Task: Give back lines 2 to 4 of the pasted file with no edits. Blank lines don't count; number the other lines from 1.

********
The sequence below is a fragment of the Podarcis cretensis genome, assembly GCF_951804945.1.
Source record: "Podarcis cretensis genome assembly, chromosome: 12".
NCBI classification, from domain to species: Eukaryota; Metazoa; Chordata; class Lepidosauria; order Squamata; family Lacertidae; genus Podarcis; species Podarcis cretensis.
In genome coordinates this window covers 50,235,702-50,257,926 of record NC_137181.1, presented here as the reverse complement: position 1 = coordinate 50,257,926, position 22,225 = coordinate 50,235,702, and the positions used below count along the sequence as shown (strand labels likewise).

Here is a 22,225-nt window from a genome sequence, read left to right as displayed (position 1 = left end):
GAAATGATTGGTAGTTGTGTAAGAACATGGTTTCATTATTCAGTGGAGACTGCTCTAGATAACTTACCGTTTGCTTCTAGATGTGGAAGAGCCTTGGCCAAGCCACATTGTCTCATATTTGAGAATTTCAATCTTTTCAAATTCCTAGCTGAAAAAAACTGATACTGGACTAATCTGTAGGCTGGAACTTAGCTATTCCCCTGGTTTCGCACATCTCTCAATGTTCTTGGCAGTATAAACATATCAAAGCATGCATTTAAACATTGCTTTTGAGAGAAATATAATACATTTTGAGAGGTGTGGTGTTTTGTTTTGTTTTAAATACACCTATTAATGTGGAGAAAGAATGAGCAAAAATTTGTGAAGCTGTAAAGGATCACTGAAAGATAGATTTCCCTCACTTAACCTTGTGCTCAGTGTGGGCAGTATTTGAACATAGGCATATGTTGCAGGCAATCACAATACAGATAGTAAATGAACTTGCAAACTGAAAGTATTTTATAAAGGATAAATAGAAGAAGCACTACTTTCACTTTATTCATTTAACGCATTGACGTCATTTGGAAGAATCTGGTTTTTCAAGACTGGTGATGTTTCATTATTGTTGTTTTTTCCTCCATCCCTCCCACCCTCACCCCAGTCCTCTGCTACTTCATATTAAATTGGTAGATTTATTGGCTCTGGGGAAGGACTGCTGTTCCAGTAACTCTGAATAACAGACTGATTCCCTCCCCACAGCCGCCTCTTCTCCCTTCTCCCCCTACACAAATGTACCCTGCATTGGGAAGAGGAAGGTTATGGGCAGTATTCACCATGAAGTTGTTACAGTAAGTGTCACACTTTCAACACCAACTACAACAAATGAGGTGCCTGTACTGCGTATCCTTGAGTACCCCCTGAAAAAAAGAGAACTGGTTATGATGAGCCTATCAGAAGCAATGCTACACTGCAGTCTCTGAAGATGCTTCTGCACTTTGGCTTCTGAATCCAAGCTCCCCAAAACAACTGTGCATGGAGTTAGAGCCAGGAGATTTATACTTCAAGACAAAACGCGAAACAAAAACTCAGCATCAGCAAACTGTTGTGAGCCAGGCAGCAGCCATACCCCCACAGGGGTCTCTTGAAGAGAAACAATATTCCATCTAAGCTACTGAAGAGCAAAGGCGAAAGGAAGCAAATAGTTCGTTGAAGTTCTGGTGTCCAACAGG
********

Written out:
Source record: "Podarcis cretensis genome assembly, chromosome: 12".
NCBI classification, from domain to species: Eukaryota; Metazoa; Chordata; class Lepidosauria; order Squamata; family Lacertidae; genus Podarcis; species Podarcis cretensis.
In genome coordinates this window covers 50,235,702-50,257,926 of record NC_137181.1, presented here as the reverse complement: position 1 = coordinate 50,257,926, position 22,225 = coordinate 50,235,702, and the positions used below count along the sequence as shown (strand labels likewise).